Mites hitch lift in birds’ beaks

Eastern Spinebill Credit: Rohan Clarke, Wildlife Images
Eastern Spinebill. Credit: Rohan Clarke, Wildlife Images

Nectar-eating Australian birds make clever choices about which flowers to raid. And so do the flower mites which hitch a ride in their nasal passages, according to zoologists Jolene Scoble and Assoc. Prof. Michael Clarke at La Trobe University in Melbourne.

During winter, eastern spinebills are particularly dependent on nectar from the mountain correa, a shrub which flowers over several months. During this time, a single bush may display hundreds of flowers at different stages of development.

Jolene and Michael showed the birds did not feed at random. Rather, they selected flowers at the peak of their nectar production. What’s more, they avoided flowers which displayed a split or tear showing they had previously been visited by other nectar feeders, such as silvereyes. Just what flower features acted as a cue to attract the spinebills is the subject of future studies.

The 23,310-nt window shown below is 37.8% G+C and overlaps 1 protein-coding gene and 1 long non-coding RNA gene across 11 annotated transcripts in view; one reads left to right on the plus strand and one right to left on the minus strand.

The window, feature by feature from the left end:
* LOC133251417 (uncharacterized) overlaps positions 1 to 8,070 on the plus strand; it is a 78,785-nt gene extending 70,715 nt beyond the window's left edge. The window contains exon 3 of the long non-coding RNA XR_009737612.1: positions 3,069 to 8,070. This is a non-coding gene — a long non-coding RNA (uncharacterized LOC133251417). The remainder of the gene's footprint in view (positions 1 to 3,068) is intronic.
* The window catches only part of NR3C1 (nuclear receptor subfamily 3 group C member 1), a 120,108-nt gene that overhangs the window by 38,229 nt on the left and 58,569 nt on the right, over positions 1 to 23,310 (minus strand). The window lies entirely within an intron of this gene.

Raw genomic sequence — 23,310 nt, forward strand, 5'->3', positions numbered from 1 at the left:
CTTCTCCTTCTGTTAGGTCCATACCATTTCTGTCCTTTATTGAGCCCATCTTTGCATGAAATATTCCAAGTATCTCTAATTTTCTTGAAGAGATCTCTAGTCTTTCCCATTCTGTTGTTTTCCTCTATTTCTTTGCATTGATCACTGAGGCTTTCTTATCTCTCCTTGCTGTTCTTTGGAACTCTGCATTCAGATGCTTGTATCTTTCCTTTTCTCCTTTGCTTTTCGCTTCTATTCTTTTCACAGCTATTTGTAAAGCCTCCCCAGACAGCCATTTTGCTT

The spinebills were not deterred from feeding by the presence of another nectar robber—flower mites. In fact, Michael says, the mites travel from flower to flower by crawling into the nasal passages of the bird. “By choosing when to climb on or off the bill, the mite is also choosing where to feed.”

For more information: Zoology Department, La Trobe University, Michael Clarke, Tel: +61 (3) 9479 2244,